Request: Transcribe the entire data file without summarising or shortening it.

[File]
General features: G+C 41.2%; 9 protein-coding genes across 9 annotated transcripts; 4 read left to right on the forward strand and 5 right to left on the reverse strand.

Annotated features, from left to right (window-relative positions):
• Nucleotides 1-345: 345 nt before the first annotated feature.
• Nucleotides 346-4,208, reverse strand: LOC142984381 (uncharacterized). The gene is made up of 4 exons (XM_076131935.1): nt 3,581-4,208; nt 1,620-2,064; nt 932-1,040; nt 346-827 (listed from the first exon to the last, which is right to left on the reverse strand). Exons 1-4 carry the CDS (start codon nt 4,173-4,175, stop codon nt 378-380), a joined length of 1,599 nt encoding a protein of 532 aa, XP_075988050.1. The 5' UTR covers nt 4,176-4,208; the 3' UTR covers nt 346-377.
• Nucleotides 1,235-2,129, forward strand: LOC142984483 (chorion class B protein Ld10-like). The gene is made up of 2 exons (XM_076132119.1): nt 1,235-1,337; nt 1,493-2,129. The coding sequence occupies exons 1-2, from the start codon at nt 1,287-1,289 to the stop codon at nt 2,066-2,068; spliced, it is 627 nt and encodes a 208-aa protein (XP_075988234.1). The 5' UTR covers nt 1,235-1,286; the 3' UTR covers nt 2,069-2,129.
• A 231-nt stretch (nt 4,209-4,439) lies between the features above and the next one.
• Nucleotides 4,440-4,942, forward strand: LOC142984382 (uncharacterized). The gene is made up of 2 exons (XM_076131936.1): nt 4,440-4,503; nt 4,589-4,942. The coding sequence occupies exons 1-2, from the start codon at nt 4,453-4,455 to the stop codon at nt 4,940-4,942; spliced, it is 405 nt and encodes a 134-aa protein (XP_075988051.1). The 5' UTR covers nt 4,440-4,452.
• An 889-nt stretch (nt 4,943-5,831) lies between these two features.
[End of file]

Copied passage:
General features: G+C 41.2%; 9 protein-coding genes across 9 annotated transcripts; 4 read left to right on the forward strand and 5 right to left on the reverse strand.

Annotated features, from left to right (window-relative positions):
• Nucleotides 1-345: 345 nt before the first annotated feature.
• Nucleotides 346-4,208, reverse strand: LOC142984381 (uncharacterized). The gene is made up of 4 exons (XM_076131935.1): nt 3,581-4,208; nt 1,620-2,064; nt 932-1,040; nt 346-827 (listed from the first exon to the last, which is right to left on the reverse strand). Exons 1-4 carry the CDS (start codon nt 4,173-4,175, stop codon nt 378-380), a joined length of 1,599 nt encoding a protein of 532 aa, XP_075988050.1. The 5' UTR covers nt 4,176-4,208; the 3' UTR covers nt 346-377.
• Nucleotides 1,235-2,129, forward strand: LOC142984483 (chorion class B protein Ld10-like). The gene is made up of 2 exons (XM_076132119.1): nt 1,235-1,337; nt 1,493-2,129. The coding sequence occupies exons 1-2, from the start codon at nt 1,287-1,289 to the stop codon at nt 2,066-2,068; spliced, it is 627 nt and encodes a 208-aa protein (XP_075988234.1). The 5' UTR covers nt 1,235-1,286; the 3' UTR covers nt 2,069-2,129.
• A 231-nt stretch (nt 4,209-4,439) lies between the features above and the next one.
• Nucleotides 4,440-4,942, forward strand: LOC142984382 (uncharacterized). The gene is made up of 2 exons (XM_076131936.1): nt 4,440-4,503; nt 4,589-4,942. The coding sequence occupies exons 1-2, from the start codon at nt 4,453-4,455 to the stop codon at nt 4,940-4,942; spliced, it is 405 nt and encodes a 134-aa protein (XP_075988051.1). The 5' UTR covers nt 4,440-4,452.
• An 889-nt stretch (nt 4,943-5,831) lies between these two features.